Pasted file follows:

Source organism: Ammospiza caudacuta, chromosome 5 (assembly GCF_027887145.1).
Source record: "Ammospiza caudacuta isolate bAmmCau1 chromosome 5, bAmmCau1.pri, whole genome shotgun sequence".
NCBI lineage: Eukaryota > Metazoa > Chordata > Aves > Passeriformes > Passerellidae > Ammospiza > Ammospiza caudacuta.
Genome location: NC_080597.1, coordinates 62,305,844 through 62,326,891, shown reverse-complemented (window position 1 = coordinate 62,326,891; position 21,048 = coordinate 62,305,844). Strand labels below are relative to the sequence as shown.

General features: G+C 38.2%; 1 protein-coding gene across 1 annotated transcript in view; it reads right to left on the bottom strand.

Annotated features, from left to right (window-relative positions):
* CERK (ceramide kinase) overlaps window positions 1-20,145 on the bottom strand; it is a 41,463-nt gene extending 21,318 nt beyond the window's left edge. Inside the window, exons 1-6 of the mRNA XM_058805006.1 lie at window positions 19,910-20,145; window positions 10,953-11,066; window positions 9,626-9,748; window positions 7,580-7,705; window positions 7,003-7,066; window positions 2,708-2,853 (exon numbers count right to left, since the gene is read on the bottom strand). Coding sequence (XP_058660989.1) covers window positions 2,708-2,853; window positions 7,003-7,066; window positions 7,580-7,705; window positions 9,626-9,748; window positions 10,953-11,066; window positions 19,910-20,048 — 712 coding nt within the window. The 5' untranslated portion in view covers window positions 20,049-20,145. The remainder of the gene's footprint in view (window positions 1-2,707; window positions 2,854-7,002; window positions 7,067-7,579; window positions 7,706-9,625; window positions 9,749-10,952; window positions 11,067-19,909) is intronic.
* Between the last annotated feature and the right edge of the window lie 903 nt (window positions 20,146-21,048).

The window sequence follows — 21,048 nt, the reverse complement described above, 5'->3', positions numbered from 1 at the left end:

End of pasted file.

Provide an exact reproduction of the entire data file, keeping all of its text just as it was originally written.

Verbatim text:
Source organism: Ammospiza caudacuta, chromosome 5 (assembly GCF_027887145.1).
Source record: "Ammospiza caudacuta isolate bAmmCau1 chromosome 5, bAmmCau1.pri, whole genome shotgun sequence".
NCBI lineage: Eukaryota > Metazoa > Chordata > Aves > Passeriformes > Passerellidae > Ammospiza > Ammospiza caudacuta.
Genome location: NC_080597.1, coordinates 62,305,844 through 62,326,891, shown reverse-complemented (window position 1 = coordinate 62,326,891; position 21,048 = coordinate 62,305,844). Strand labels below are relative to the sequence as shown.

General features: G+C 38.2%; 1 protein-coding gene across 1 annotated transcript in view; it reads right to left on the bottom strand.

Annotated features, from left to right (window-relative positions):
* CERK (ceramide kinase) overlaps window positions 1-20,145 on the bottom strand; it is a 41,463-nt gene extending 21,318 nt beyond the window's left edge. Inside the window, exons 1-6 of the mRNA XM_058805006.1 lie at window positions 19,910-20,145; window positions 10,953-11,066; window positions 9,626-9,748; window positions 7,580-7,705; window positions 7,003-7,066; window positions 2,708-2,853 (exon numbers count right to left, since the gene is read on the bottom strand). Coding sequence (XP_058660989.1) covers window positions 2,708-2,853; window positions 7,003-7,066; window positions 7,580-7,705; window positions 9,626-9,748; window positions 10,953-11,066; window positions 19,910-20,048 — 712 coding nt within the window. The 5' untranslated portion in view covers window positions 20,049-20,145. The remainder of the gene's footprint in view (window positions 1-2,707; window positions 2,854-7,002; window positions 7,067-7,579; window positions 7,706-9,625; window positions 9,749-10,952; window positions 11,067-19,909) is intronic.
* Between the last annotated feature and the right edge of the window lie 903 nt (window positions 20,146-21,048).

The window sequence follows — 21,048 nt, the reverse complement described above, 5'->3', positions numbered from 1 at the left end: